The other aspect is those far away places. It might be going to the next state over or to another country, but our sense of curiosity needs to be entertained. What is across the state line or on the other side of the railroad tracks? I think one of the things I seek out is regaining the eyes of a child. I met a French photographer in New York City once who told me something that stuck with me. In her photography, she wants to capture what a child sees, to touch that sense of wonder, and create this feeling that the viewer has just discovered something new. That look that washes over a child’s face at that moment is something we can find through travel. I recently got to see the pyramids in Egypt. I had that sense of amazement when looking at those pyramids and knowing that our ancestors built them over 4,000 years ago. It was so incredible seeing them out in the middle of a desert. Of course, I had seen photos before, but it was so different to actually see them in front of me.
The most important first step toward feeling comfortable with traveling in a wheelchair is to seek out information. I think that’s key, because it sets the mind at ease and gives people the courage to pursue new experiences.
The second part is having a little faith in the concept that things always work out in the end. On my first international trip with my wheelchair, I was out exploring Tiananmen Square. In China, there aren’t accessible sidewalks everywhere, so I found myself having to reroute numerous times, which kills the wheelchair's battery. I got within a few blocks of my hotel, and the battery ran out. It was 10 p.m., and I don't speak Chinese. As people walked by, I asked them if they spoke English, and none of them did.
The fifth or sixth person was a Malaysian business man. He spoke English, and he pushed me back to my hotel. There are so many stories, not necessarily like that with my wheelchair dying, but of people stepping up and helping out that have either affected me directly or that I've witnessed. I really think there is so much good in the human race and at our core, even the worst of us are probably good people. My theory on evil in the world is that external factors influence us and lead us to do bad things sometimes, but that we all have the potential to be good people, and I think a vast majority of us are. So, it's okay to rely on other people for help, whether it's holding the door, pushing you back to your hotel, picking up your bags, or anything else that pops up. Our human community is always our safety net.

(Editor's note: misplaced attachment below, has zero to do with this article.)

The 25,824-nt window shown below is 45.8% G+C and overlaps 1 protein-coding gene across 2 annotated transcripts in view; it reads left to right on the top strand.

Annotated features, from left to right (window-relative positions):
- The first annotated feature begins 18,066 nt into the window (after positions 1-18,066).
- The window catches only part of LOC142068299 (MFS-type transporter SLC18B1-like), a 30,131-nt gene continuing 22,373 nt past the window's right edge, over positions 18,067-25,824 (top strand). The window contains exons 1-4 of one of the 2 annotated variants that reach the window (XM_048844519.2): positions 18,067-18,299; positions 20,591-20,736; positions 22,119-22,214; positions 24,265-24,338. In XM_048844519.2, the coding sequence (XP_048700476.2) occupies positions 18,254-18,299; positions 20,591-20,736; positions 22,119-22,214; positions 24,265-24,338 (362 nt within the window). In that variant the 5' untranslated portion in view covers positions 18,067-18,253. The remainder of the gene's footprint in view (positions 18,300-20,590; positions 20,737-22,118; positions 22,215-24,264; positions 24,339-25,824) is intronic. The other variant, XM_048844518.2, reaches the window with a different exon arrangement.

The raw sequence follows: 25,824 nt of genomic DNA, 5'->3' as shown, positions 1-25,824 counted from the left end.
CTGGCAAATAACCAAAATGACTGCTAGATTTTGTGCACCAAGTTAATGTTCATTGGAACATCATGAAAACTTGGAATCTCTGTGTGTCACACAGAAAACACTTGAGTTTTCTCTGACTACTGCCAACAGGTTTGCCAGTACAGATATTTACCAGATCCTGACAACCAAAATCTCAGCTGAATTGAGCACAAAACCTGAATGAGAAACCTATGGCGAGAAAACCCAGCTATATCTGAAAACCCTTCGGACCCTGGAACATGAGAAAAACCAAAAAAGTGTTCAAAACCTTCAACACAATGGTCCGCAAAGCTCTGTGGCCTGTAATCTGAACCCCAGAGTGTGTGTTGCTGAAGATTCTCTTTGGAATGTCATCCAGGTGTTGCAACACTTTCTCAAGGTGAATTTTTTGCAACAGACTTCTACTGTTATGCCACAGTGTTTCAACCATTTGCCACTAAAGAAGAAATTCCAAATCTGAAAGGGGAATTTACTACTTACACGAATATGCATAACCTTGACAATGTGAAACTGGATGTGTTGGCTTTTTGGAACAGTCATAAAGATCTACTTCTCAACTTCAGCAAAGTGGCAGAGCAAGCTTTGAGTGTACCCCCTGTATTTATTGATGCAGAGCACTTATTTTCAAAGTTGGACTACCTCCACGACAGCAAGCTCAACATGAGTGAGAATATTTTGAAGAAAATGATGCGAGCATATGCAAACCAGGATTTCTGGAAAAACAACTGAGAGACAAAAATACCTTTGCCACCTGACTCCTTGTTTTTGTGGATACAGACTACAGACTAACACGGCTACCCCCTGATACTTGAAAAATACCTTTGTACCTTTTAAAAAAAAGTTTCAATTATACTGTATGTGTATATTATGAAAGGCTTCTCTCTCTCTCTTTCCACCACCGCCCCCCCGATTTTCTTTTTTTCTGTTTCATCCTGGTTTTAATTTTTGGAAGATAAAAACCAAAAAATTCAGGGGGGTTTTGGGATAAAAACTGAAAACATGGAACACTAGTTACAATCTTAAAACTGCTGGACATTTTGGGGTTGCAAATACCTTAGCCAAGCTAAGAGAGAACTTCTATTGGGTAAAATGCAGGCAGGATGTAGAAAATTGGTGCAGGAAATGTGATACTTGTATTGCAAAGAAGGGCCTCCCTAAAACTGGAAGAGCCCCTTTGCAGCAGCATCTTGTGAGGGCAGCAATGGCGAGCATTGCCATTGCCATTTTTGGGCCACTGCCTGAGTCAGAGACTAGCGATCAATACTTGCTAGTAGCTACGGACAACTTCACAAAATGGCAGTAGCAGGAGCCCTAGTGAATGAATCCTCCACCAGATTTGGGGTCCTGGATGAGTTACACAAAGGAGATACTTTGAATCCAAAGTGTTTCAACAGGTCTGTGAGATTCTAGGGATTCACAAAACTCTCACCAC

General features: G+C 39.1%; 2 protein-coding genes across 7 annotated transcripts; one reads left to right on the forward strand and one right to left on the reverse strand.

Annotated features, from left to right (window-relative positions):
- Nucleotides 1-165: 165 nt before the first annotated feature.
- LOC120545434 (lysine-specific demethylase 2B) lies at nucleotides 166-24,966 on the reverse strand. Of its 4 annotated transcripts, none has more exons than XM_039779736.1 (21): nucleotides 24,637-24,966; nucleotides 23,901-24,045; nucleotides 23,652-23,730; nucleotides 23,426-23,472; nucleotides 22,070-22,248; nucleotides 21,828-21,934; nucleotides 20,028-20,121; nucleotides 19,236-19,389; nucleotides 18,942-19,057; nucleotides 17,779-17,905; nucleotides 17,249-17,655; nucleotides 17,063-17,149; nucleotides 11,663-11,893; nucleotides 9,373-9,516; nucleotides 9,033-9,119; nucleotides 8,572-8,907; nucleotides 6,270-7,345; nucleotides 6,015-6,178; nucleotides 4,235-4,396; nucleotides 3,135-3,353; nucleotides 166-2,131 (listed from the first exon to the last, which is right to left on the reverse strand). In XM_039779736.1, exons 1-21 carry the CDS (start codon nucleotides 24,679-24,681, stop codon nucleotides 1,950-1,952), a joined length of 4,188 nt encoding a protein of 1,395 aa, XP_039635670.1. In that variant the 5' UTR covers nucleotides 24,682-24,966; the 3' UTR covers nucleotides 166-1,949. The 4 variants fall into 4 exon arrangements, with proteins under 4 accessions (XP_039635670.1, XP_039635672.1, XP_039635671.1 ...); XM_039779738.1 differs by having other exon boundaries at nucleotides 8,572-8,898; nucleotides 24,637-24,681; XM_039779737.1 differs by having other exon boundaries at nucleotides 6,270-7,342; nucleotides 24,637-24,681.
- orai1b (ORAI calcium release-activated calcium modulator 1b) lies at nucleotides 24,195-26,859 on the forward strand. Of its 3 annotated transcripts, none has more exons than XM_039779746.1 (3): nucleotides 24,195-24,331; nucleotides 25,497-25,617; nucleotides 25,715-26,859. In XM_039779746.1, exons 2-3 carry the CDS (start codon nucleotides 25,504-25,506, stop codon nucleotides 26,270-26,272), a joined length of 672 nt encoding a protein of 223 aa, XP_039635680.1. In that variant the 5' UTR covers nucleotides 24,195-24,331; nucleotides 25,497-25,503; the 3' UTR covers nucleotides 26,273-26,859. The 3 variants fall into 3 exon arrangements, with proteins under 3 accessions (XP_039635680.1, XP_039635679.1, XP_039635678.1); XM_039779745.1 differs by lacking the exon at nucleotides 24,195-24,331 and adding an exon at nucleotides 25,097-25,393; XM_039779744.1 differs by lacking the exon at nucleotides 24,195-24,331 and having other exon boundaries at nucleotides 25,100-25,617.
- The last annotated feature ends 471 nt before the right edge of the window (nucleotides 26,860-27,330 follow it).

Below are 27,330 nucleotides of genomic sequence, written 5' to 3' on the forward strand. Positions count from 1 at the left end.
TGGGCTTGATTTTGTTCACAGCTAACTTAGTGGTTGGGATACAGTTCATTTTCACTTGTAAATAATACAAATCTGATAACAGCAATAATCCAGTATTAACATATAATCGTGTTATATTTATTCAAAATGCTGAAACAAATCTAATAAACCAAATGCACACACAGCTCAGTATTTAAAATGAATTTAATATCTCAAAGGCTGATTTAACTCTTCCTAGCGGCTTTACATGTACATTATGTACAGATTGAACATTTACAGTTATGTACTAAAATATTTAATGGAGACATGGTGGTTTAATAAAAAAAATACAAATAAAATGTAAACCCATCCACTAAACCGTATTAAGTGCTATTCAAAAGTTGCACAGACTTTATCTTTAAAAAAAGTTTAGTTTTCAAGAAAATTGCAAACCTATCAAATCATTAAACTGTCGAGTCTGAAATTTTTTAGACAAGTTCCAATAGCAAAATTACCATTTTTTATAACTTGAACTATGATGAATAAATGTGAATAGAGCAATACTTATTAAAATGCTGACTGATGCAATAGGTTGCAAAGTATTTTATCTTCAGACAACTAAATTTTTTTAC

Betsy Bailey has a diverse background including experience in marketing research at American Express, business operations and client relations with 601am, travel and culinary writing with VegDining, and playing volleyball professionally overseas.
Betsy is excited to get back into writing, something she’s adored since childhood, and thoroughly enjoys the process of getting to know her interviewees. On top of her work with Wheel:Life, she also teaches students learning English as a second language, speaks French fluently, and travels any chance she gets!